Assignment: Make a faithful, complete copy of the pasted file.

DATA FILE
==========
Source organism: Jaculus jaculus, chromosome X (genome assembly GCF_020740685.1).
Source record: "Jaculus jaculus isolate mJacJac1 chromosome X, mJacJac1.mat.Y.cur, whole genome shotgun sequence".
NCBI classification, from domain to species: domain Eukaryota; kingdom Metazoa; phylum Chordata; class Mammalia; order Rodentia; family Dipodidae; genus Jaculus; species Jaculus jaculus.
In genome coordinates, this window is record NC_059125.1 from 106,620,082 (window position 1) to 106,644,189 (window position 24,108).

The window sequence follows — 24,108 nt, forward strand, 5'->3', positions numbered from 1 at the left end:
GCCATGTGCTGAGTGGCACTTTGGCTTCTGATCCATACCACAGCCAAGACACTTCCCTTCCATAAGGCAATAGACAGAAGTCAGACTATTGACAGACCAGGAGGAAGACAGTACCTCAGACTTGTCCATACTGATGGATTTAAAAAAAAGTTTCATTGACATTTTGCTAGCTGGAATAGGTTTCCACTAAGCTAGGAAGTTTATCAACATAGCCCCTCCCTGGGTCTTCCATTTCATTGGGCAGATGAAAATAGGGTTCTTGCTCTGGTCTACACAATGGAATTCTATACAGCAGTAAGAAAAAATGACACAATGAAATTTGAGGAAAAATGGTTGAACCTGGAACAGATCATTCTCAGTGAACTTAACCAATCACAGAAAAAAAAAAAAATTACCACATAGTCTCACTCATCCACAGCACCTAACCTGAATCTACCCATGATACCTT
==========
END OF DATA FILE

Source organism: Jaculus jaculus, chromosome X (genome assembly GCF_020740685.1).
Source record: "Jaculus jaculus isolate mJacJac1 chromosome X, mJacJac1.mat.Y.cur, whole genome shotgun sequence".
NCBI classification, from domain to species: domain Eukaryota; kingdom Metazoa; phylum Chordata; class Mammalia; order Rodentia; family Dipodidae; genus Jaculus; species Jaculus jaculus.
In genome coordinates, this window is record NC_059125.1 from 106,620,082 (window position 1) to 106,644,189 (window position 24,108).

The window sequence follows — 24,108 nt, forward strand, 5'->3', positions numbered from 1 at the left end:
GCCATGTGCTGAGTGGCACTTTGGCTTCTGATCCATACCACAGCCAAGACACTTCCCTTCCATAAGGCAATAGACAGAAGTCAGACTATTGACAGACCAGGAGGAAGACAGTACCTCAGACTTGTCCATACTGATGGATTTAAAAAAAAGTTTCATTGACATTTTGCTAGCTGGAATAGGTTTCCACTAAGCTAGGAAGTTTATCAACATAGCCCCTCCCTGGGTCTTCCATTTCATTGGGCAGATGAAAATAGGGTTCTTGCTCTGGTCTACACAATGGAATTCTATACAGCAGTAAGAAAAAATGACACAATGAAATTTGAGGAAAAATGGTTGAACCTGGAACAGATCATTCTCAGTGAACTTAACCAATCACAGAAAAAAAAAAAAATTACCACATAGTCTCACTCATCCACAGCACCTAACCTGAATCTACCCATGATACCTT